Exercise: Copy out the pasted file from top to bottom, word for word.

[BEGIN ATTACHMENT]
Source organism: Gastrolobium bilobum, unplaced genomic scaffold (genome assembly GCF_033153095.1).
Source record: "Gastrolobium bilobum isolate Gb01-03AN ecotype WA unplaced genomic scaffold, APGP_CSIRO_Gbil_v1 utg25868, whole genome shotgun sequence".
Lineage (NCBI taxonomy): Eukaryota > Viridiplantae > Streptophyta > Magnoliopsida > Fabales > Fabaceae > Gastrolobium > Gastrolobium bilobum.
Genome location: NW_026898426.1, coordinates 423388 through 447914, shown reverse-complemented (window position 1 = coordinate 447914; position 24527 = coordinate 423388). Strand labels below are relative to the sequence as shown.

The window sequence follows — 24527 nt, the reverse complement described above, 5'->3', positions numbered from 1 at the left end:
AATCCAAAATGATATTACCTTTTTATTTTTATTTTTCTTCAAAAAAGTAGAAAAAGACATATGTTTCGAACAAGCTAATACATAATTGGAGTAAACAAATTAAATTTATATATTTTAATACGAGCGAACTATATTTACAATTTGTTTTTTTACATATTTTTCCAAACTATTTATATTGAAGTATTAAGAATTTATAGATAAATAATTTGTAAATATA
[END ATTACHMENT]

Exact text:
Source organism: Gastrolobium bilobum, unplaced genomic scaffold (genome assembly GCF_033153095.1).
Source record: "Gastrolobium bilobum isolate Gb01-03AN ecotype WA unplaced genomic scaffold, APGP_CSIRO_Gbil_v1 utg25868, whole genome shotgun sequence".
Lineage (NCBI taxonomy): Eukaryota > Viridiplantae > Streptophyta > Magnoliopsida > Fabales > Fabaceae > Gastrolobium > Gastrolobium bilobum.
Genome location: NW_026898426.1, coordinates 423388 through 447914, shown reverse-complemented (window position 1 = coordinate 447914; position 24527 = coordinate 423388). Strand labels below are relative to the sequence as shown.

The window sequence follows — 24527 nt, the reverse complement described above, 5'->3', positions numbered from 1 at the left end:
AATCCAAAATGATATTACCTTTTTATTTTTATTTTTCTTCAAAAAAGTAGAAAAAGACATATGTTTCGAACAAGCTAATACATAATTGGAGTAAACAAATTAAATTTATATATTTTAATACGAGCGAACTATATTTACAATTTGTTTTTTTACATATTTTTCCAAACTATTTATATTGAAGTATTAAGAATTTATAGATAAATAATTTGTAAATATA